Turkey in Iraq: Withdrawal or Buffer Zone?

I mentioned yesterday that Turkish withdrawal from Iraqi Kurdistan might be as blurry as what’s actually going on in the Qandil Mountains. Here’s what the Turkish general staff thinks it will look like:

The Turkish Armed Forces (TSK) will create temporary security bases in northern Iraq after troops wrap up an ongoing ground offensive in the region against the outlawed Kurdistan Workers’ Party (PKK), security sources told Today’s Zaman.

The army plans to establish 11 temporary bases south of the border with Iraq to prevent the PKK ever again using this territory to launch attacks on Turkey, after pulling out the bulk of the troops currently taking part in the cross-border offensive. . .

The army will also establish logistics support units near the border and keep troops on the Turkish side of the border ready to intervene in case reinforcements are needed. Turkey has already deployed up to 100,000 troops near the border to prevent infiltration of the Turkish territory by the PKK terrorists. These troops are expected to remain in their positions to keep the borders safe.

The challenge, of course, will be to make that vision of withdrawal square with President Bush’s declaration that “. . .[t]he Turks need to move, move quickly, achieve their objective and get out.”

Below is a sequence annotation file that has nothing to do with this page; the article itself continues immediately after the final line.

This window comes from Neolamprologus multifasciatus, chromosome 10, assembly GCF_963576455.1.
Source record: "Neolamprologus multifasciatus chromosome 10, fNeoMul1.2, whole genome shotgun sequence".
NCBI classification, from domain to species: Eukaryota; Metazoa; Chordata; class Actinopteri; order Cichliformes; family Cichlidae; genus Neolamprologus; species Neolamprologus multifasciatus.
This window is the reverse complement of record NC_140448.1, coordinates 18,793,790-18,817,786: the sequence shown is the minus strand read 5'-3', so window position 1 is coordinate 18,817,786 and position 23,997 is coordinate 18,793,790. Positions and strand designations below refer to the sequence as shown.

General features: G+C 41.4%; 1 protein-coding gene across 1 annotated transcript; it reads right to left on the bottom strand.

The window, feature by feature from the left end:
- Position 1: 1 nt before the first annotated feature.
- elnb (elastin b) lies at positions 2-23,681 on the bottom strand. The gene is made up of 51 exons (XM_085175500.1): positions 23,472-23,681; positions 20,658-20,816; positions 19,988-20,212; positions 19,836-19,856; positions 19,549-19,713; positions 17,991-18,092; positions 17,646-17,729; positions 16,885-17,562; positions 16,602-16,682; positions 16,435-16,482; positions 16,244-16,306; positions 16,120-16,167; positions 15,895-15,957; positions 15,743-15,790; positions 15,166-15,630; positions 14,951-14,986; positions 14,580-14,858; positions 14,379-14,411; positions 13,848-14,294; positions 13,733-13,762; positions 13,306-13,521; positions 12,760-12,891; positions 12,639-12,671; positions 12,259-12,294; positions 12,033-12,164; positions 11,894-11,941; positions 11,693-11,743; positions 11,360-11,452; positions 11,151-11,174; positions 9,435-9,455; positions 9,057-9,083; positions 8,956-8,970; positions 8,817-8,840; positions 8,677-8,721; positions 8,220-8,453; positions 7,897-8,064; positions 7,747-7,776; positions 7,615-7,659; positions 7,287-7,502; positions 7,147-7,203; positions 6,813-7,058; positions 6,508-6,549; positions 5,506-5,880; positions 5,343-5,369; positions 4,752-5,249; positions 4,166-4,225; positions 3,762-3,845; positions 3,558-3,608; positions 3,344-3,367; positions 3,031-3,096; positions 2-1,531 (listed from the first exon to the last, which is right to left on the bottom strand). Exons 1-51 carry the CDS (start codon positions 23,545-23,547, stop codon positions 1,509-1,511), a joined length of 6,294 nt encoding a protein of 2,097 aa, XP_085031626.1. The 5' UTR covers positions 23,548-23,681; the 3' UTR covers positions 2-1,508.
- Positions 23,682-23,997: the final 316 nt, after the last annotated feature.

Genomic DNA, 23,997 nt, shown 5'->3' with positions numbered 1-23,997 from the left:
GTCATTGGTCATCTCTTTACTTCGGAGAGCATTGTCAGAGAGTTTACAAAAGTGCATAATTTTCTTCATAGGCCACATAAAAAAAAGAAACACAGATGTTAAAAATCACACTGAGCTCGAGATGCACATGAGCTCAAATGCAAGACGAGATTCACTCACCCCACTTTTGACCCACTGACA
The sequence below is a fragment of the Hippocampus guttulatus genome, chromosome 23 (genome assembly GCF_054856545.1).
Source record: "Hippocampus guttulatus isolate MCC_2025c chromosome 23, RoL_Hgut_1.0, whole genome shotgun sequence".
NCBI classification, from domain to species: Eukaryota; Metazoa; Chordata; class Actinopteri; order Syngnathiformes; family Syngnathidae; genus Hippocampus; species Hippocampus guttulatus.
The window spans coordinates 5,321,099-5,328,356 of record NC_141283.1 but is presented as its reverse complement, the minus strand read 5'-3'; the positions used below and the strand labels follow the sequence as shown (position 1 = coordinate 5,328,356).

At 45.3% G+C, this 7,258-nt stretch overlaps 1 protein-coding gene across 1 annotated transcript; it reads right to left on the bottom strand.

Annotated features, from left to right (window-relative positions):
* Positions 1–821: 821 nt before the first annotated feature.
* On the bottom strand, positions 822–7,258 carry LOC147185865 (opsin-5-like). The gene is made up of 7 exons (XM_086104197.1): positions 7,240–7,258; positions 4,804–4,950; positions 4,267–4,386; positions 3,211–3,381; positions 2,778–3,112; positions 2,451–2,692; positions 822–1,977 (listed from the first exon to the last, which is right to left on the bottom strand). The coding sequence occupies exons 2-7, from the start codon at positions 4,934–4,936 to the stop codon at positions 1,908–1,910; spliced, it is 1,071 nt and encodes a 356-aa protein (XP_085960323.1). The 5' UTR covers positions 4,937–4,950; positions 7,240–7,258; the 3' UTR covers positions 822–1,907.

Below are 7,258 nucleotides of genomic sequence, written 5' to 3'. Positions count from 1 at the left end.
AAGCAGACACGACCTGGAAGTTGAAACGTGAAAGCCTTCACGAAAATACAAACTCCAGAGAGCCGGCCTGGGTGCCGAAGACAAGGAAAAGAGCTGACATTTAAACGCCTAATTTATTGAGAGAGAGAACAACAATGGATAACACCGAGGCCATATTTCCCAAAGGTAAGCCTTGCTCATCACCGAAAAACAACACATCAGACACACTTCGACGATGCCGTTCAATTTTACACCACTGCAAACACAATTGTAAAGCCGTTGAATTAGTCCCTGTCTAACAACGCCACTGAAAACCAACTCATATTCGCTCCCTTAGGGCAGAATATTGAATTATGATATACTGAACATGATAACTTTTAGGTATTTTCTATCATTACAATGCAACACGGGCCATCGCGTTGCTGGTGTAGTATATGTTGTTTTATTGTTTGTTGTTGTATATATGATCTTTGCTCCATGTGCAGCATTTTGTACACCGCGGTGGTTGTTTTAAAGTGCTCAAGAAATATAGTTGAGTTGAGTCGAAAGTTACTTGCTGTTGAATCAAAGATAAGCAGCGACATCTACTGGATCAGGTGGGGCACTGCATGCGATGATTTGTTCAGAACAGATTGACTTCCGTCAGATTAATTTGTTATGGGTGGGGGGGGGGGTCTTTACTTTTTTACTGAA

Now, there are already conflicting reports that Turkey has returned some of its forces to bases on the Turkish side of the border. But the key, I suspect, will be to watch Turkey’s posture on Washington’s broader regional strategy. If Ankara comes out in strong and vocal opposition to Iran’s nuclear program, or announces a significant increase in its operational participation in Afghanistan, or both, I imagine some way will be found to make those FOB’s acceptable to all parties involved.

And while I’m speculating, in light of a well-informed source’s observations (which I first mentioned here) about the impact Turkey’s strategic choices could have on the region, the fact that Ankara just postponed the tender for its first nuclear power plant seems noteworthy.

Update: The Turkish general staff has just confirmed that the operation has been successfully concluded and that all Turkish troops have returned to their bases on the Turkish side of the border. The statement emphasized that the decision had nothing to do with American pressure to end the operation quickly. Still, I’d love have been a fly on the wall during the meeting between Robert Gates and President Abdullah Gul yesterday.